The Office of the Secretary of State announced that they received requests to recount certified results for two of Washington’s congressional races.
This includes the race in Third Congressional District, as the Joe Kent for Congress campaign requested a machine recount of all votes cast for the office of U.S. Representative.
In the Ninth Congressional District, candidate Doug Basler asked for manual recounts of two precincts.
“Recounts for various federal, state, and local offices and initiatives are nothing new,” said Secretary of State Steve Hobbs. “It is important to understand the rules that govern the recount process and the circumstances that allow for one.”
Per state law (RCW 29A.64), a recount is required in a general election if the margin of victory is less than one-half of 1% and fewer than 2,000 votes. If the margin of victory is at least one-half of 1% or 2,000 votes or more, a request for a recount may be made to the Office of the Secretary of State, at the expense of the requester.
In the results Secretary Hobbs certified Wednesday for the Third Congressional District, Democrat Marie Gluesenkamp Perez defeated Kent, a Republican, in the general election 50.14% (160,314 votes) to 49.31% (157,685) — a difference of 0.83% (2,629). Write-in candidates garnered 0.55% of the vote (1,760).
In the Ninth Congressional District, Democrat Adam Smith defeated Basler, a Republican, 171,746 votes (71.61%) to 67,631 (28.2%), a difference of 43.41%.
Neither margin met the thresholds for automatic recounts set in state law.
The full machine recount for the Third Congressional District will involve elections offices in the district’s seven counties. For a machine recount, county-accepted ballots without recorded votes in the race being recounted are re-examined for markings that should be counted as a vote.
The Ninth District recount will hand-count all ballots cast in two King County precincts.
The requested full Third District recount required a deposit of $48,589.05, calculated by multiplying the 323,927 ballots cast in the jurisdiction – including those that did not contain a recorded vote for this race – by $0.15, as required by state law.
The partial Ninth District manual recount required a deposit of $179.25 – $0.25 for each of the 717 ballots cast in the precincts to be recounted. Any remaining costs of conducting a recount must be paid by the requester after the final certification.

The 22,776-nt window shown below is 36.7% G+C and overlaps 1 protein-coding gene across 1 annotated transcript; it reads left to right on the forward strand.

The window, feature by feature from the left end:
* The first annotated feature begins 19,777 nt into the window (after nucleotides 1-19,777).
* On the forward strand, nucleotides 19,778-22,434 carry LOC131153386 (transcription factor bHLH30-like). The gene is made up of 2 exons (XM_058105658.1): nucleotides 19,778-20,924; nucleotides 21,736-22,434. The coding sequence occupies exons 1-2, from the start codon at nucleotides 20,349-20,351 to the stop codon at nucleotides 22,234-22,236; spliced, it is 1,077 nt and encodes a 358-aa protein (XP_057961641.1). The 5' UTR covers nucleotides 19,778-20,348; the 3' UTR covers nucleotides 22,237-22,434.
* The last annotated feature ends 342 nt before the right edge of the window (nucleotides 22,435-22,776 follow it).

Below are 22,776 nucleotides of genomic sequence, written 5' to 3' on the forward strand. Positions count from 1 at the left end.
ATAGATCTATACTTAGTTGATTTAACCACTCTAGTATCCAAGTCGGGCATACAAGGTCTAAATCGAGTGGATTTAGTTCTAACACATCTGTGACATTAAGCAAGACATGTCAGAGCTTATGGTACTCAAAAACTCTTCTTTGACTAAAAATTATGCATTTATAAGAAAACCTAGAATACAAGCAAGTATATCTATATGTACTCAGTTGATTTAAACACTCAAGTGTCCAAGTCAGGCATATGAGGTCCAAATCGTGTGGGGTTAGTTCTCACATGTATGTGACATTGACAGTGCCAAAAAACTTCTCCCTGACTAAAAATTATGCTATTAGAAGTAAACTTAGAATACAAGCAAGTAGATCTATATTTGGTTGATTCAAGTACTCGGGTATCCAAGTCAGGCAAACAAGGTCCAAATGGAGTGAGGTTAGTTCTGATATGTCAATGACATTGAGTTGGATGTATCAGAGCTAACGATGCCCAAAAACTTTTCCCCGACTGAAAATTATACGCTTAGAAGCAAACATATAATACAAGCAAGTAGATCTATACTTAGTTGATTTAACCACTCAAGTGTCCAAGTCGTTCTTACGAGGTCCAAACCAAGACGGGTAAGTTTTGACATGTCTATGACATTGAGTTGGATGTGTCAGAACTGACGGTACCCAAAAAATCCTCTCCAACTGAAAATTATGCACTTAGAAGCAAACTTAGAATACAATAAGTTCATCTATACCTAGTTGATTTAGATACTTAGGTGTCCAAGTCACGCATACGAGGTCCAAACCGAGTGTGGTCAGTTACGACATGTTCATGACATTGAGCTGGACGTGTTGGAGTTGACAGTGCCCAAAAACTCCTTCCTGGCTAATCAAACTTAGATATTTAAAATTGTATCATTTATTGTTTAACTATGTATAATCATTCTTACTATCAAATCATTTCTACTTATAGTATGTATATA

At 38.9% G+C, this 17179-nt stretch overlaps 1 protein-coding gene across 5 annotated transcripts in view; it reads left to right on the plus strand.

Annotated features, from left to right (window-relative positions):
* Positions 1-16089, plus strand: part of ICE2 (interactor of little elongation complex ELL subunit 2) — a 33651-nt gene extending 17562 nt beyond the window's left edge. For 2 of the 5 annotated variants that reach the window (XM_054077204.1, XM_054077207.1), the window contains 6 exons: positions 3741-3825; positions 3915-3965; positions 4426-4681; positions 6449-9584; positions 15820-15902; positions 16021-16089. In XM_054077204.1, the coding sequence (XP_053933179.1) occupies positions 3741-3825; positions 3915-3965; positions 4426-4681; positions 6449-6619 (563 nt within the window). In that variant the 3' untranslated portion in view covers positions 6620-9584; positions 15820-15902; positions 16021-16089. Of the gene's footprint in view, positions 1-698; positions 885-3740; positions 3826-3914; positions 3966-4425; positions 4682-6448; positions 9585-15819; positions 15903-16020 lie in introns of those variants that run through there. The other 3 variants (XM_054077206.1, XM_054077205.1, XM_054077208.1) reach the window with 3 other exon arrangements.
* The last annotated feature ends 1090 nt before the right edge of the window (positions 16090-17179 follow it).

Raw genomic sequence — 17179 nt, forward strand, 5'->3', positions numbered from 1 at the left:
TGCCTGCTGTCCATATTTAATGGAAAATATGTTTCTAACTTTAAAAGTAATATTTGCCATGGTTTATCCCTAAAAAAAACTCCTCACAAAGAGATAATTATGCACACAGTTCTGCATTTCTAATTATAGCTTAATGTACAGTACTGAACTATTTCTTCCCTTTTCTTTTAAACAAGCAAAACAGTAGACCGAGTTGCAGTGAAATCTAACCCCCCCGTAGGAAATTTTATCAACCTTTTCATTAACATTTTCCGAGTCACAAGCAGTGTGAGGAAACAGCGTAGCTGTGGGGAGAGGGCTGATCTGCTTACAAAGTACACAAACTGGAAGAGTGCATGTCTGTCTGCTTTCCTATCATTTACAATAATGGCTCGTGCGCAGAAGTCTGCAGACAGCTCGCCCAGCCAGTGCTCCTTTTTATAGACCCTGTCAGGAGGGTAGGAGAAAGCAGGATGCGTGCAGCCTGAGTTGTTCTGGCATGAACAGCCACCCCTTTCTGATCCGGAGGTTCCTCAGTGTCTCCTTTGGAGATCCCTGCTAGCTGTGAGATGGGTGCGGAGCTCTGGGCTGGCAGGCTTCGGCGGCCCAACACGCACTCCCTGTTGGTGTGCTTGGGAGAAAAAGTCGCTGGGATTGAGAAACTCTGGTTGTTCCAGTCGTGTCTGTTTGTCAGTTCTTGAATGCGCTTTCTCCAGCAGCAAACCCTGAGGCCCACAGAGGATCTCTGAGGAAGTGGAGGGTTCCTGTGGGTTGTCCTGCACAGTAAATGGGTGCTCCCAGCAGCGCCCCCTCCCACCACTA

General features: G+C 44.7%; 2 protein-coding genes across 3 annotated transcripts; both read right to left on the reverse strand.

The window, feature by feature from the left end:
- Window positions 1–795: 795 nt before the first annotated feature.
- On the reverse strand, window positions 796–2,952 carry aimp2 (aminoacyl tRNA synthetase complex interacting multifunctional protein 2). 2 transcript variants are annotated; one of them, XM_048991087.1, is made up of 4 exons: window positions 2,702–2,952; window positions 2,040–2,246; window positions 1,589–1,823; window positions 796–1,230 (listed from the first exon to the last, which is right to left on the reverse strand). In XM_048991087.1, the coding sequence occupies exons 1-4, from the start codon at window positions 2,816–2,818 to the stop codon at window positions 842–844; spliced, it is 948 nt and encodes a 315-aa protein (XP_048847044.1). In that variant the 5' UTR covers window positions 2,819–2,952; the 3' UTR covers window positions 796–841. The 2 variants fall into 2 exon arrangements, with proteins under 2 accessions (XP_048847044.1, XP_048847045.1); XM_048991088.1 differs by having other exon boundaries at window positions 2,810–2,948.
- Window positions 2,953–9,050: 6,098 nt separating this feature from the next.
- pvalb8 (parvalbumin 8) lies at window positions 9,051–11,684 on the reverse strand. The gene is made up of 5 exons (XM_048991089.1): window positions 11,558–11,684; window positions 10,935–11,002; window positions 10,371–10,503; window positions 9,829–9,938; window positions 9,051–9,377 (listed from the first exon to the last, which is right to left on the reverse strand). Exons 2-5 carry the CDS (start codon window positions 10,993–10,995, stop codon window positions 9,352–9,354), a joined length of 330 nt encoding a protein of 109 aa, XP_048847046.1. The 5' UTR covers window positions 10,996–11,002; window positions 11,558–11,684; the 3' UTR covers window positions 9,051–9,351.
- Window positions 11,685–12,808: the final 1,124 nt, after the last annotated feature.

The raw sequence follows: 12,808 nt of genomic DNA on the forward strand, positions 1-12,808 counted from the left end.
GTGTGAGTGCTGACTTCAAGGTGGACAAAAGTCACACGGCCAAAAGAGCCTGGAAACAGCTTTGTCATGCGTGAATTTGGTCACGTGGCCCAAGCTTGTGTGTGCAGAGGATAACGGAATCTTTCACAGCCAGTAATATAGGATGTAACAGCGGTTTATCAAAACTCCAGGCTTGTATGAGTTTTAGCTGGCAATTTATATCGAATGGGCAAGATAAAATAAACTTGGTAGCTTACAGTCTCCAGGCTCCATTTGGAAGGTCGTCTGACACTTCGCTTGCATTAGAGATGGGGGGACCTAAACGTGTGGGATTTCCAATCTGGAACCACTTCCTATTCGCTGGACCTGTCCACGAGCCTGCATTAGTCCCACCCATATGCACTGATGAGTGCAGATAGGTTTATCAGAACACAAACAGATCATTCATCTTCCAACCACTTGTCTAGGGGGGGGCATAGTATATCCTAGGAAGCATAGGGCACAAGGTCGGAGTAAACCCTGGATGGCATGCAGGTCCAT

“We are confident our county election officials and workers throughout the Third and Ninth Districts, and across the state, administered an accurate and reliable election for all Washingtonians,” Hobbs said. “We respect any candidate’s right to request a recount, and we will proceed and support the counties accordingly. We ask that all concerned parties be patient as they await the recounted results.”
In 125 recounts of General Election results from 2007 to 2021, the outcome changed three times, all in municipal elections where the margin in initial results was three votes or less.
More information about recounts can be found on the Secretary of State’s Elections page.
The Secretary of State’s Office says that since 2004 — the year Washington saw the closest governor’s race in the nation’s history — there have been more than 500 election law and rule changes to improve Washington’s elections.
- Electronic voting devices are required to have a voter-verified paper audit trail.
- Ballot-tallying equipment is certified by an independent testing lab approved by the U.S. Election Assistance Commission before it can be used in Washington state.
- County auditors must account for every ballot received. This reconciliation must be presented to the county canvassing board when the election is certified and made available to the public. If there is a discrepancy, the county auditor must provide an explanation.
- State Patrol signature-verification training is required by election staff comparing ballot signatures.
- A random check of ballot-tabulation equipment is performed upon mutual agreement of the political party observers or at the discretion of the county auditor. A manual count is compared to the tabulated results to verify the accuracy of the equipment.
- County election procedures are reviewed by the Secretary of State. The auditor or county canvassing board must take corrective action for any issues uncovered during the review. The Secretary of State must verify that corrective action was taken.
- Several increases in penalties for election-related fraud.
More information is available at sos.wa.gov/elections/election-security.aspx